Research is now suggesting something dog-lovers have long suspected - man's best friend can tell the difference between our happy and angry faces.
Scientists at the Messerli Research Institute's Clever Dog Lab in Vienna trained dogs to associate pictures of happy or angry faces with a reward.
In a subsequent test, the scientists showed the dogs images of human faces they had not seen in their training.
This suggested that dogs could spot the difference between the expressions.
This study, published in the journal Current Biology, is part of a larger project studying how humans and their canine companions interact.
"The main focus [of our research] is the big question of communication," lead researcher Prof Ludwig Huber said.
"How is it that dogs are so adapted to humans, and what's happened during the process of domestication?"
The scientists repeatedly showed 20 dogs half pictures - either the lower mouth region or the upper eye area - of happy or angry human faces.
Half the dogs received a treat when they touched an angry face with their nose. The other half were rewarded for touching happy faces.
Just over half the dogs learned the task well enough to be tested, and there were then a number of different tests to find out if they could tell the difference solely on the basis of facial expression.
"[In one test condition], we showed them new faces - faces they've never seen before," Prof Huber told BBC News.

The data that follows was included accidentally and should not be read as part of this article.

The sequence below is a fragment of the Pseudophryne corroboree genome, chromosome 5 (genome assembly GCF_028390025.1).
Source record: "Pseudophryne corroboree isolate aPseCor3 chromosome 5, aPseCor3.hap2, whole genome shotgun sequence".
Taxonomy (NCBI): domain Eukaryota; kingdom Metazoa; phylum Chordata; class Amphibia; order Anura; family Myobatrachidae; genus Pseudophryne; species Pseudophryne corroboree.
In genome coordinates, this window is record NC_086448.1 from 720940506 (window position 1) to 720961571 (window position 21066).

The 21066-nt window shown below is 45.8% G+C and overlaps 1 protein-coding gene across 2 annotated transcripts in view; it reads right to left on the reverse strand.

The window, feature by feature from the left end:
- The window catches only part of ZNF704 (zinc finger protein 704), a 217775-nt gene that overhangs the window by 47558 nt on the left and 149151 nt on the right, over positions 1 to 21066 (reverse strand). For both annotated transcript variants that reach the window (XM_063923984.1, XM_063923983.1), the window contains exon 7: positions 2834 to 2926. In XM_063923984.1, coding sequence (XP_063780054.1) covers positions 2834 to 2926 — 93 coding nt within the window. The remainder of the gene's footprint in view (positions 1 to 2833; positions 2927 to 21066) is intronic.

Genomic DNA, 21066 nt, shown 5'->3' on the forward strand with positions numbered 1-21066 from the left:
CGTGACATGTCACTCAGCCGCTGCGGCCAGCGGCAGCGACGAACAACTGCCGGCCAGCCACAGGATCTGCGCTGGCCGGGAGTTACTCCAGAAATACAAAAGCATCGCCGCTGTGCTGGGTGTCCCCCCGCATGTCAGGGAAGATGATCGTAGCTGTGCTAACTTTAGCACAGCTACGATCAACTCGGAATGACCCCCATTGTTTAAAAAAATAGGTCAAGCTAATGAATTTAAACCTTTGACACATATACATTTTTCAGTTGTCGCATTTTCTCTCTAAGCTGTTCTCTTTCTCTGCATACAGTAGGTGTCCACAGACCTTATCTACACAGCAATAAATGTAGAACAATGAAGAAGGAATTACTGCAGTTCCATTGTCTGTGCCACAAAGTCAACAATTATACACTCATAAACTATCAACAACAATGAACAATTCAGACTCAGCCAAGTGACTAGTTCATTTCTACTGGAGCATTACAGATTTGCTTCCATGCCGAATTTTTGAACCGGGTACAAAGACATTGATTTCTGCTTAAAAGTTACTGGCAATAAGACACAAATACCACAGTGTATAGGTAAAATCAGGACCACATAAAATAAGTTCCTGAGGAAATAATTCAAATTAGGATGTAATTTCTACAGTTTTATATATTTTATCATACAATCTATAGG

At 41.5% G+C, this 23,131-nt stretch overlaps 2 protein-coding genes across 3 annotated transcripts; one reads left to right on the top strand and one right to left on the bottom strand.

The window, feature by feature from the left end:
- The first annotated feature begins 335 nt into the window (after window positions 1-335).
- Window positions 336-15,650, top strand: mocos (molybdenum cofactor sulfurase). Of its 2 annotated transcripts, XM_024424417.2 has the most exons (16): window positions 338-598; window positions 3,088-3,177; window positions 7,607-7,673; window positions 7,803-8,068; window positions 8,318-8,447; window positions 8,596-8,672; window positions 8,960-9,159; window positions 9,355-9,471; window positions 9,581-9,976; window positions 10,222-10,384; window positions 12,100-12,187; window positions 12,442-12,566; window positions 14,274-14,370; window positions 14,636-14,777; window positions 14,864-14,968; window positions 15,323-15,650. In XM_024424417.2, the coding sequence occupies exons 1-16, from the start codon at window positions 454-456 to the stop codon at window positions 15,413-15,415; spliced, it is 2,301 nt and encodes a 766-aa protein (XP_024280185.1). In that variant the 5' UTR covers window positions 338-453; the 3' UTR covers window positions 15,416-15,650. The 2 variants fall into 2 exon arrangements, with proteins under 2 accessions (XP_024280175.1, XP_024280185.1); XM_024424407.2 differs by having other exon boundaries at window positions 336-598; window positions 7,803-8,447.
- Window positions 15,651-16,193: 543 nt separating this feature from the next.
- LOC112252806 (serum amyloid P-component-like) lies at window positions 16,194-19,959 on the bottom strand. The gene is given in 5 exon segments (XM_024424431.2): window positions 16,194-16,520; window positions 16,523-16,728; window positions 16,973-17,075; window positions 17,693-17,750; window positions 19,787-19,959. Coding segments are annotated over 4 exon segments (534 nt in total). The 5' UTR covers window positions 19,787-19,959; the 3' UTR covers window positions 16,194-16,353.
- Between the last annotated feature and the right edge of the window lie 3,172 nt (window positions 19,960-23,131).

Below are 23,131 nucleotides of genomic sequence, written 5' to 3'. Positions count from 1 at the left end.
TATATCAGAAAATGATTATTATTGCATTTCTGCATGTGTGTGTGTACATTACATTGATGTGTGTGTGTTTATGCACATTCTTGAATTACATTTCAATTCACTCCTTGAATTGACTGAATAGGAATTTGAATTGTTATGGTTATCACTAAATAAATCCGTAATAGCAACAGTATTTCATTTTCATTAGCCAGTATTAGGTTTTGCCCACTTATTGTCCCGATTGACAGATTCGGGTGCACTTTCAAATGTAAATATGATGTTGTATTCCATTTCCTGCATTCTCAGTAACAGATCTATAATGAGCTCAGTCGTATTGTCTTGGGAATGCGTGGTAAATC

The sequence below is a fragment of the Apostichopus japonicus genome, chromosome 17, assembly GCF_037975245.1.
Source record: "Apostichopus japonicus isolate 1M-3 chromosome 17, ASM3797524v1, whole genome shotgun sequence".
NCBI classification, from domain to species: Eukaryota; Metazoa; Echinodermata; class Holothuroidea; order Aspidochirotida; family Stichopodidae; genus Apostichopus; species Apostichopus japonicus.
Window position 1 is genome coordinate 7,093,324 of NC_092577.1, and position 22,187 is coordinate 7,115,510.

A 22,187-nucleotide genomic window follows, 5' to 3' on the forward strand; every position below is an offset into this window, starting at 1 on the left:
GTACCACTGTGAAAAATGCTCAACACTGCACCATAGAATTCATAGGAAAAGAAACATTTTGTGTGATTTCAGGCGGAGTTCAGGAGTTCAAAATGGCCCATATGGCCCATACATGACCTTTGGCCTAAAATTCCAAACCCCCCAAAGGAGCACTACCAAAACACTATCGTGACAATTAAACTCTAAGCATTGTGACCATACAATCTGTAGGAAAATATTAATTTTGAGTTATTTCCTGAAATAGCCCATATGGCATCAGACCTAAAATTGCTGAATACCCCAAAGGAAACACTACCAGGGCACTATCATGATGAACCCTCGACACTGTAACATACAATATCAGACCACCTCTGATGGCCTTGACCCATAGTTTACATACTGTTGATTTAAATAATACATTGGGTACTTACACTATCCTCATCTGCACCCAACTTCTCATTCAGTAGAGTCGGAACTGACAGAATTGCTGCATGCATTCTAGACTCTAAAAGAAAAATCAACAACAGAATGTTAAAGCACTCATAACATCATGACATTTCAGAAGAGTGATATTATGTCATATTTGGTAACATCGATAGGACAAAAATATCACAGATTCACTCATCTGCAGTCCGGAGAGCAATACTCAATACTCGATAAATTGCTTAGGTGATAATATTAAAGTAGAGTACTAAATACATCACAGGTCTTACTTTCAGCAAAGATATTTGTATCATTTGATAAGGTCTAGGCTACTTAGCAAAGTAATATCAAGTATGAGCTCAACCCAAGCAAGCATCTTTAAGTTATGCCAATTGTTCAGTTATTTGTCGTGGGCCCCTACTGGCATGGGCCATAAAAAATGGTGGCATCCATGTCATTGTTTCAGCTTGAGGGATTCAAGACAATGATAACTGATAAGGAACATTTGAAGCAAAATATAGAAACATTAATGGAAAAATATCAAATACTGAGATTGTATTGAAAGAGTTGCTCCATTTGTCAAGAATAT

"In another, we showed them different parts of the faces."
Showing dogs the opposite half of the face to the half they had learned to recognise in their training, showed they could "transfer their knowledge" of human facial expressions
"So, for example, in the training, they see the mouth region of the happy face," said Prof Huber, "and they associate that with what the eyes would look like."
Dr Kun Guo, a psychologist and expert in human-animal interaction from the University of Lincoln, said: "Showing dogs only half of the face and then the other half separately means they can't rely on the shape of the eyes or the mouth - they must have some sort of template in their mind.
"So it looks like they can really discriminate between happy and angry."
But, he added, this did not show that dogs understood the meaning of those emotional expressions.
Prof Huber agreed but added that the dogs that had had to touch the angry face to be rewarded, in the training, had taken three times as long to learn the task.
"It seems as if they don't like to touch an angry face," he said.
"So here we have some suggestive evidence that they interpret those pictures, and maybe they really understand an angry face to be something they don't like."